Raccoons are recorded as the most prolific nest predator for Texas river cooters. Fire ants also prey on female river cooters on land and actively digging nests. Irritation from the fire ants may cause the female river cooters to stop nesting and return to the water, keeping them from completing the nesting process. River cooters’ first line of defense is to flee and try to escape from the predators; if they are unsuccessful, they may bite or retreat into their shells. Humans (Homo sapiens) are also predators of Texas river cooters. It is not uncommon for turtles to be hit by cars. Male cooters are less like to die from road mortality as they do not travel on land as often as females. (Ernst and Lovich, 2009; Washington, 2008; Whiting, 1994)
Texas river cooters are a mainly herbivorous species. Their predators include red foxes (Vulpes vulpes), striped skunks (Mephitis mephitis), laughing gulls (Larus atricilla), American crows (Corvus brachyrhynchos) and raccoons (Procyon lotor).
Nordemeyer et al. (2020) examined Texas river cooters for parasitic protozoan in red blood cells. They identified 80 apicomplexan (Haemogregarina) parasitic infections, primarily in wild cooters. During breeding, these parasites can be transferred to other populations, including captive turtles. River cooters have been observed basking with turtles of other species, which can transfer diseases and parasites. Texas river cooters can also be parasitized by ticks (Ixodidia) and leeches, which can transmit diseases. (Ernst and Lovich, 2009; Hill, 2008; Nordemyer, et al., 2020; Washington, 2008)
Texas river cooters can be kept as pets. They usually cost between $30 and $100 dollars. However, commercial collection of river cooters from Texas waters stopped in 2007. River cooters are also hunted and eaten in the southern United States. There are no restrictions on hunting. (Gaertner, et al., 2008; Knodler and Elfenbein, 2020; van Dijk, 2011)
Texas river cooters can carry Salmonella enterica, which can cause illness in humans. Salmonella can be found in both captive and wild turtles. Salmonella can cause abdominal pain, vomiting, diarrhea, and fever in humans. (Gaertner, et al., 2008; Knodler and Elfenbein, 2020)
Texas river cooters are considered a species of “Least Concern” on the IUCN Red List. They have no special status on the US Federal List, CITES, or the State of Michigan list.
These freshwater turtles face habitat loss, degradation, and invasive species. Red imported fire ants (Solenopis invicta) are a direct threat to nesting cooters and their eggs. Fire ants can kill the hatchling or enter the egg through any impurities and kill them. Humans are also a threat to Texas river cooters. They are hunted for food and can also be hit by cars. There is no restriction on hunting.
Although their populations appear stable, the commercial collection of river cooters was stopped in 2007. van Dijk (2011) recommended monitoring at representative locations to allow for more research of their natural history and their conservation needs. Because Texas river cooters tolerate human disturbance, Vermersch (1992) speculated the creation of impoundments and other vegetated waterbodies actually increased their abundance. He also found river cooters were more abundant in 1992 than the 1960’s in the San Antonio River, despite pollution. (Hill, 2008; van Dijk, 2011; Vermersch, 1992)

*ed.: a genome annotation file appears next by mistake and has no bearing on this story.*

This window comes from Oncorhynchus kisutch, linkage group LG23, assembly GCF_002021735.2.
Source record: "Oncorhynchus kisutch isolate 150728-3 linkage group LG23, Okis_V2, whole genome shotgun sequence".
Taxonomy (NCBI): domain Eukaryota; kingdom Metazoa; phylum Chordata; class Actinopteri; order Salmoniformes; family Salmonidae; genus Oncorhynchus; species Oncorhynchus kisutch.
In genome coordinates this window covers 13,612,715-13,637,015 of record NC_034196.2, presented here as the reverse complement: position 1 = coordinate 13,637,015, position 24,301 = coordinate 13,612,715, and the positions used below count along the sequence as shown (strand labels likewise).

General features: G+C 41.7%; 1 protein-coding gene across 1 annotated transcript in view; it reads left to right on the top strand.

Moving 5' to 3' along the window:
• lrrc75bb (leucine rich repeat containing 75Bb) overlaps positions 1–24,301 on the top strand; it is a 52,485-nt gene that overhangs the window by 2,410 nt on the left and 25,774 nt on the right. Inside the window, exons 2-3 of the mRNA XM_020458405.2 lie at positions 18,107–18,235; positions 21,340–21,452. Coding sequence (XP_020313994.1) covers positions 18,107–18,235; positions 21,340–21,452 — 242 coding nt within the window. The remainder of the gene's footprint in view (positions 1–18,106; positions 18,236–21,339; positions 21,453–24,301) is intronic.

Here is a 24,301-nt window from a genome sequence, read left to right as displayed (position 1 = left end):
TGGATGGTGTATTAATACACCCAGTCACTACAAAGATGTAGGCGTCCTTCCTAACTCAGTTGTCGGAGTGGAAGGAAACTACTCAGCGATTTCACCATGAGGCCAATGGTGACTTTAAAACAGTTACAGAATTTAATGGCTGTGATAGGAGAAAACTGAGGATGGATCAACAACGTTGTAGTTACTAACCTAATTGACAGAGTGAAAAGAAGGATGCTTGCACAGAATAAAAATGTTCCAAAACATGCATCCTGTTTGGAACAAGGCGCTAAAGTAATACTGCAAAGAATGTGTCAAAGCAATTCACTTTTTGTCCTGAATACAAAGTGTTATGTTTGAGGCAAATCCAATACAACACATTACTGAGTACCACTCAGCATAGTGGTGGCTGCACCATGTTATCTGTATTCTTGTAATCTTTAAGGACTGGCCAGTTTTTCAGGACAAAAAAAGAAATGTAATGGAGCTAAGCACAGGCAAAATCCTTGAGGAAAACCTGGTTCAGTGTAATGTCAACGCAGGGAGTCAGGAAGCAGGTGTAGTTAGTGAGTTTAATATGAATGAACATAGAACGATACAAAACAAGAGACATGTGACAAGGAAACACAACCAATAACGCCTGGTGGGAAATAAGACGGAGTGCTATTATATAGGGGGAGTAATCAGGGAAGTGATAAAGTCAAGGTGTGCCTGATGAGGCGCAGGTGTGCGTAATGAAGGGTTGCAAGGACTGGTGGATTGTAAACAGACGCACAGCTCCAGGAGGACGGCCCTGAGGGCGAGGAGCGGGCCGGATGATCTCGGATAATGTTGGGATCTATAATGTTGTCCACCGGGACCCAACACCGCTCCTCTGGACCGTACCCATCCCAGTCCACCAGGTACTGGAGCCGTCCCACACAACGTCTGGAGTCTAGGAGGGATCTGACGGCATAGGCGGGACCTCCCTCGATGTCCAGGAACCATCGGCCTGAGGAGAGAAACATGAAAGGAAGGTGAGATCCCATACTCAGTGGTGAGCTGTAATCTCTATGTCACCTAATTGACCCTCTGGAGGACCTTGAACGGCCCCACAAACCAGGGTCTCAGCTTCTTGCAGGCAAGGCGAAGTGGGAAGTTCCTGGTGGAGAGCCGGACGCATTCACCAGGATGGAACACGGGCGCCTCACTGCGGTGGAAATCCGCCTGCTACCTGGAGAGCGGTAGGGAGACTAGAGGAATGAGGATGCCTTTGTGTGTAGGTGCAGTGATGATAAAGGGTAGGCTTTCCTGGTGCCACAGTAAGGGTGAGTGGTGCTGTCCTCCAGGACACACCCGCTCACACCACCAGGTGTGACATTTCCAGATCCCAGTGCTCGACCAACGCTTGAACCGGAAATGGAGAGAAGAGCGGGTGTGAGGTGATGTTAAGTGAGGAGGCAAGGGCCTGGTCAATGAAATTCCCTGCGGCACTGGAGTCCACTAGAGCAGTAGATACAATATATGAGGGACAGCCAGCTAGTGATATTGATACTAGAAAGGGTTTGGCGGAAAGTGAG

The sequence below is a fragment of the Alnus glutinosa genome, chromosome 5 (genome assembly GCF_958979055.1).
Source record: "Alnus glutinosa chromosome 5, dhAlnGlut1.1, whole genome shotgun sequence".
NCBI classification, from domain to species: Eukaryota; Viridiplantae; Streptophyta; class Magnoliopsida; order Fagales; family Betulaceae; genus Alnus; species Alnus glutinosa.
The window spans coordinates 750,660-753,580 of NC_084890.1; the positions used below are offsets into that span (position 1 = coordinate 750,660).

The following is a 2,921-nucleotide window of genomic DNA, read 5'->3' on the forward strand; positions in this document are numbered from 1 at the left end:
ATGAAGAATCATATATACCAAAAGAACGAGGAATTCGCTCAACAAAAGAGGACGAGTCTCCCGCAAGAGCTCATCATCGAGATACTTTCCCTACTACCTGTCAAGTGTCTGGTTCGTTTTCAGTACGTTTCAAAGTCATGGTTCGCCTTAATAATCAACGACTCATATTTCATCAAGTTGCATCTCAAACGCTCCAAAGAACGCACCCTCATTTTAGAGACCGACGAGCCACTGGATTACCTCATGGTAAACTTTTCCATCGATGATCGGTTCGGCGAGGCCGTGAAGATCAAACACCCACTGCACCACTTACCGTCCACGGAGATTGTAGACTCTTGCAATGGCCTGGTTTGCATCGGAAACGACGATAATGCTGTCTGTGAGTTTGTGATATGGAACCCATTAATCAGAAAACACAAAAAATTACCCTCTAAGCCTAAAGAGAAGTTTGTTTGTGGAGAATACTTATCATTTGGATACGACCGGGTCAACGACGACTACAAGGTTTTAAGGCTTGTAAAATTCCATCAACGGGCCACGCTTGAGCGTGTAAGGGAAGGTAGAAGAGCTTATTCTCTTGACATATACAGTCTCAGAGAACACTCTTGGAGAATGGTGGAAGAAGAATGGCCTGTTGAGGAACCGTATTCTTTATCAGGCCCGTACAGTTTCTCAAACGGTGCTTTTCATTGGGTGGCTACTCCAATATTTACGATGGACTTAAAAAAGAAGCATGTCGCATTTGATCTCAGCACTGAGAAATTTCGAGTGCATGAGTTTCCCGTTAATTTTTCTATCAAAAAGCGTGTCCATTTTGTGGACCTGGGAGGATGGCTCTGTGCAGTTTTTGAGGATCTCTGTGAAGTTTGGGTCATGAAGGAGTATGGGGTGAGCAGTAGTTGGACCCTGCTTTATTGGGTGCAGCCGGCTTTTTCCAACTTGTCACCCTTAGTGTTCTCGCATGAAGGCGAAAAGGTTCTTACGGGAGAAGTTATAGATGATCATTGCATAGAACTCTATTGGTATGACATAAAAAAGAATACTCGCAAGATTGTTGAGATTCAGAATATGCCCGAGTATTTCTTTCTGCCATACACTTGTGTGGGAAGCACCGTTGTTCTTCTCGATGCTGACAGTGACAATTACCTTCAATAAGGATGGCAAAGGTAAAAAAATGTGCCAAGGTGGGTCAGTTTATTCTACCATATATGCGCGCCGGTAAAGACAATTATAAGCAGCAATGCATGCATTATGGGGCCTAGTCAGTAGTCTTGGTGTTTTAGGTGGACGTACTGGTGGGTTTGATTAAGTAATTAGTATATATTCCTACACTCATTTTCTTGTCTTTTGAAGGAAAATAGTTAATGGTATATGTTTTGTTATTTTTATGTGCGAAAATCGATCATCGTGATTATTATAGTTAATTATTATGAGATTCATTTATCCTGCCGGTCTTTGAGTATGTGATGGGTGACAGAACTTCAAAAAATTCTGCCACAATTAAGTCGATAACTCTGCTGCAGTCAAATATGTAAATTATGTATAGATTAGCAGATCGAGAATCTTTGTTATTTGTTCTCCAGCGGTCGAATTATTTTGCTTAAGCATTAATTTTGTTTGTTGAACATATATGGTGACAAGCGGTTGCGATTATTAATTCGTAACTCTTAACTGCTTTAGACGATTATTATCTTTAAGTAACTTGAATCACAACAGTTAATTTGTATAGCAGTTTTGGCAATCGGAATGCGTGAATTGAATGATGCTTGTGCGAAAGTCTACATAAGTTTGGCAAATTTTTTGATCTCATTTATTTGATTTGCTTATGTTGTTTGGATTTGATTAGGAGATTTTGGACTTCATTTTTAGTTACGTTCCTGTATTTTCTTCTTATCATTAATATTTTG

Kendra Earls (author), Radford University, Karen Powers (editor), Radford University, Victoria Raulerson (editor), Radford University, Christopher Wozniak (editor), Radford University, Genevieve Barnett (editor), Colorado State University.
living in the Nearctic biogeographic province, the northern part of the New World. This includes Greenland, the Canadian Arctic islands, and all of the North American as far south as the highlands of central Mexico.
having body symmetry such that the animal can be divided in one plane into two mirror-image halves. Animals with bilateral symmetry have dorsal and ventral sides, as well as anterior and posterior ends. Synapomorphy of the Bilateria.
an animal that mainly eats meat
an animal which directly causes disease in humans. For example, diseases caused by infection of filarial nematodes (elephantiasis and river blindness).
uses smells or other chemicals to communicate
animals which must use heat acquired from the environment and behavioral adaptations to regulate body temperature
union of egg and spermatozoan
an animal that mainly eats leaves.
A substance that provides both nutrients and energy to a living thing.
mainly lives in water that is not salty.
An animal that eats mainly plants or parts of plants.
Animals with indeterminate growth continue to grow throughout their lives.
An animal that eats mainly insects or spiders.
offspring are produced in more than one group (litters, clutches, etc.) and across multiple seasons (or other periods hospitable to reproduction). Iteroparous animals must, by definition, survive over multiple seasons (or periodic condition changes).
marshes are wetland areas often dominated by grasses and reeds.
makes seasonal movements between breeding and wintering grounds
eats mollusks, members of Phylum Mollusca
having the capacity to move from one place to another.
specialized for swimming
the area in which the animal is naturally found, the region in which it is endemic.
reproduction in which eggs are released by the female; development of offspring occurs outside the mother's body.
the business of buying and selling animals for people to keep in their homes as pets.
chemicals released into air or water that are detected by and responded to by other animals of the same species
the kind of polygamy in which a female pairs with several males, each of which also pairs with several different females.
Referring to something living or located adjacent to a waterbody (usually, but not always, a river or stream).
breeding is confined to a particular season
reproduction that includes combining the genetic contribution of two individuals, a male and a female
associates with others of its species; forms social groups.
uses touch to communicate
uses sight to communicate